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Careers in this cluster

Cluster definition

Are you the treasurer of a club or organization?
Do you enjoy working with numbers?
Do you balance your checkbook?
Are you interested in the stock market?
Do you like to operate calculators?
Are you comfortable following detailed plans for work?

If you answered yes to two or more of the questions above, you might be interested in considering a career in finance.

In the occupations in the Finance cluster, you would keep track of money. You might provide financial services to a business or individual. Your work could include maintaining records or giving advice to business executives on how to operate their business. You could work in financial planning, banking, or insurance.



In the Accounting pathway, you would record and share information about a business's finances. You would use accounting information to make decisions. Accounting includes such activities as bookkeeping and interpretation of accounts.

Banking services

Employees working in the Banking Services pathway work with individuals and businesses. You would provide loans, credit, and payment services.

Business and finance

In the Business and Finance pathway, you would use general accounting systems to prepare financial reports. You would use information to help businesses make financial decisions.


Employees in the Insurance pathway provide protection to individuals and businesses. You would sell policies to guard against financial losses resulting from a variety of situations.

Securities and investments

In the Securities and Investments pathway, you would help businesses and individuals make decisions about their investments.

Level of education and earnings

The training and education requirements to work in the occupations included in the Finance cluster depend on the specialty and the type of work performed. Some occupations require less than one month of on-the-job training; however, some actuaries need a master's degree.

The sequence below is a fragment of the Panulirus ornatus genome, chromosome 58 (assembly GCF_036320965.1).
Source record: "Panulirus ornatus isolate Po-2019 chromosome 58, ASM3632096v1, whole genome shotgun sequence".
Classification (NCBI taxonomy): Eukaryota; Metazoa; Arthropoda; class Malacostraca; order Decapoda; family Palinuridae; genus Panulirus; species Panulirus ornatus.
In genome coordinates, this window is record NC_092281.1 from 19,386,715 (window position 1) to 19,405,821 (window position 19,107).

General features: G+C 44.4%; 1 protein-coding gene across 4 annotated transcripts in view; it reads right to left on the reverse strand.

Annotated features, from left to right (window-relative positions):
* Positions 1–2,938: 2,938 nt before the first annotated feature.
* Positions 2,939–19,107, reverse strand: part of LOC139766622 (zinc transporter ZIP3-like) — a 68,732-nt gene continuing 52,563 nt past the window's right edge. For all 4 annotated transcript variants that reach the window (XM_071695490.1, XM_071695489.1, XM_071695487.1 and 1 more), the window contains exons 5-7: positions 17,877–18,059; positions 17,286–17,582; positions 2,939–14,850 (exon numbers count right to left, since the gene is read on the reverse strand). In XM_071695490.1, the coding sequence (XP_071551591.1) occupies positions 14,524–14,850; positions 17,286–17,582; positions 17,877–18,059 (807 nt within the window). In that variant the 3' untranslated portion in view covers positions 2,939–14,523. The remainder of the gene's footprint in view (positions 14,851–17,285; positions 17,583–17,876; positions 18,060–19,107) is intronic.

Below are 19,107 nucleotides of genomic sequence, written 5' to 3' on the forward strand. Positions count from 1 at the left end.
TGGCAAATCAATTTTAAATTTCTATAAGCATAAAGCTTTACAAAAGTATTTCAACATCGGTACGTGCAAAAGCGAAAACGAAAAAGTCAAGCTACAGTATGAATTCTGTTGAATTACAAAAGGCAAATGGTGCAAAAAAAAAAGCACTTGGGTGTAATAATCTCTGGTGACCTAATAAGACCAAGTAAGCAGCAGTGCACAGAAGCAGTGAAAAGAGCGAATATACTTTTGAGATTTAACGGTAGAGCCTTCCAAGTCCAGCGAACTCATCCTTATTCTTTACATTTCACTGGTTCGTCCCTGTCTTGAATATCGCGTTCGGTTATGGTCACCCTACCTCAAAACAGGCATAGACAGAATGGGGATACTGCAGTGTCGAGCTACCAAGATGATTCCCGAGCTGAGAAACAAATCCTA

The information provided in the table below, presents the level of education or training required to work in the occupations related to this cluster and the median wages for those occupations. Note that some occupations may have more than one required level because the type of work performed may vary in specific jobs.

Also, keep in mind that there are non-wage benefits that workers receive. For example, these types of benefits are health insurance, paid vacation, sick leave, and retirement plans. It is important to consider these benefits when you are looking at pay. Some benefits, such as health care, are worth a lot of money. You should carefully weigh a job that pays well but does not have many benefits against one that has good benefits and lower pay. Remember, how much an occupation pays is only one factor to consider when making career choices.

  National Annual
Median Wage
Washington Annual
Median Wage
Short-Term, On-the-Job Training (Less than One Month)
Bank Tellers$29,450 $32,970
Loan Clerks$39,890 $44,290
Moderate-Term, On-the-Job Training (One to Twelve Months)
Bill and Account Collectors$36,020 $37,830
Brokerage Clerks$51,400 $55,010
Credit Checkers and Authorizers$38,750 $38,480
Insurance Agents$50,600 $51,740
Insurance Policy and Claims Clerks$39,660 $44,670
Tax Preparers$39,390 $31,130
Long-Term, On-the-Job Training (Over One Year)
Insurance Adjusters and Examiners$65,900 $68,600
Bachelor's Degree
Accountants and Auditors$70,500 $70,600
Actuaries$102,880 $124,610
Budget Analysts$76,220 $73,020
Credit Analysts$71,520 $71,420
Financial Analysts$85,660 $80,300
Financial Counselors$88,890 $99,960
Insurance Underwriters$69,380 $76,110
Loan Officers$63,040 $60,540
Securities Salespeople$64,120 $52,780
Work Experience Plus a Bachelor's or Higher Degree
Financial Managers$127,990 $123,430

Employment & outlook

Job opportunities in banking and insurance are expected to increase slowly. Most job openings will be the result of employees leaving their jobs or retiring. As the use of technology increases, fewer workers will be needed to do administrative and support tasks. More people will be completing their insurance and banking transactions on the computer.

In addition, smaller banks are merging into larger banks. As a result they need fewer employees. Also, insurance companies are reducing the number of employees because of budget problems.

Employment in financial planning and investment is expected to grow as the population grows. The growing number and complexity of financial products will also spur demand. As people get older, they are looking for assistance in planning for their retirement.